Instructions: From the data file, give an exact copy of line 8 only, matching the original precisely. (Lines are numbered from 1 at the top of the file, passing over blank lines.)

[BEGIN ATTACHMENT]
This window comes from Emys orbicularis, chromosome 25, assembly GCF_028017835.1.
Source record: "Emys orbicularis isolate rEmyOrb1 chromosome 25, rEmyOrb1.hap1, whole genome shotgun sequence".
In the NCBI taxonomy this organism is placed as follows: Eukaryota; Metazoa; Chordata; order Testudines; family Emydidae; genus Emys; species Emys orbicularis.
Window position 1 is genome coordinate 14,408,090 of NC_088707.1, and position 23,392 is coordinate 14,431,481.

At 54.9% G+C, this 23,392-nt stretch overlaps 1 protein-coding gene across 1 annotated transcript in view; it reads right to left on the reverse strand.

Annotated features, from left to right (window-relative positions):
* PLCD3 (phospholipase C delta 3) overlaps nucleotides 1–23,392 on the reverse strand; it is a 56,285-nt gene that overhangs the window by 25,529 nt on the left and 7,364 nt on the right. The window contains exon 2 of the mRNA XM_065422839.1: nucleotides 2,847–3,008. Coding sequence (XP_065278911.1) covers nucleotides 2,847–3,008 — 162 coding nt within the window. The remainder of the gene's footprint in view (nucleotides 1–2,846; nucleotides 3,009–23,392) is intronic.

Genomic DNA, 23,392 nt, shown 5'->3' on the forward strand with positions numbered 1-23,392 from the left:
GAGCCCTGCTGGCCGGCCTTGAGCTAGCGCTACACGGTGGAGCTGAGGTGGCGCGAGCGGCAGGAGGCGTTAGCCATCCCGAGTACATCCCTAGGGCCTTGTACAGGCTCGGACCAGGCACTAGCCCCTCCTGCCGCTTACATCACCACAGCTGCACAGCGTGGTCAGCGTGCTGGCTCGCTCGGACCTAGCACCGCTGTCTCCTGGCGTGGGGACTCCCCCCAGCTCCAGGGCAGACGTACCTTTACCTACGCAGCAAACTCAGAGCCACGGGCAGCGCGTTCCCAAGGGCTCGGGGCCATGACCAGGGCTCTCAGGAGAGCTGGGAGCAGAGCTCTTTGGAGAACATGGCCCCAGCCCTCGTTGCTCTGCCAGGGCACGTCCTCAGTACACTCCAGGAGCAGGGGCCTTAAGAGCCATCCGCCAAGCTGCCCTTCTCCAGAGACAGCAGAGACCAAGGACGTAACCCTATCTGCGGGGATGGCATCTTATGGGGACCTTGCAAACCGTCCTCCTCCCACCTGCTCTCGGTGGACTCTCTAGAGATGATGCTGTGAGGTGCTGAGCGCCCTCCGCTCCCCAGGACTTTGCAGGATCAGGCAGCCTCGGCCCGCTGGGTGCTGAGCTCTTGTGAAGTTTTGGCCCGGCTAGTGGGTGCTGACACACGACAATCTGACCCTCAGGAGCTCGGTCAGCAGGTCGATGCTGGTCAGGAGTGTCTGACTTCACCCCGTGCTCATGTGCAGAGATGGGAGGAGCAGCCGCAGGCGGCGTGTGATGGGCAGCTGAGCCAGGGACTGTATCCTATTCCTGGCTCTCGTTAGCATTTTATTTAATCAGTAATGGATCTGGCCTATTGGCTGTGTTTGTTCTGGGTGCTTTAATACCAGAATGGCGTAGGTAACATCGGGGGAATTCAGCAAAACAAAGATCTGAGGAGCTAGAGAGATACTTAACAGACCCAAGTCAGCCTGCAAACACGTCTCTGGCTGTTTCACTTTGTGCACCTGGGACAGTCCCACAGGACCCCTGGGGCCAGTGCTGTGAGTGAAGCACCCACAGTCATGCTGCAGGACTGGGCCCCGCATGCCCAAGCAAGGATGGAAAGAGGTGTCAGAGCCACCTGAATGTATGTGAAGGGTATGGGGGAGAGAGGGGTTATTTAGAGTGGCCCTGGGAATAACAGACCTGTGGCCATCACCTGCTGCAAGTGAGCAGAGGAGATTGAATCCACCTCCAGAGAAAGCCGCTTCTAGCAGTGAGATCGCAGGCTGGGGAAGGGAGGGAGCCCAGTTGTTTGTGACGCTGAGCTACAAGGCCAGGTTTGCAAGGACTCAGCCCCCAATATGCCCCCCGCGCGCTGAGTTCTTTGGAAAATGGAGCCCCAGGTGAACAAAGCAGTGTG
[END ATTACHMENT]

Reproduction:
Genomic DNA, 23,392 nt, shown 5'->3' on the forward strand with positions numbered 1-23,392 from the left: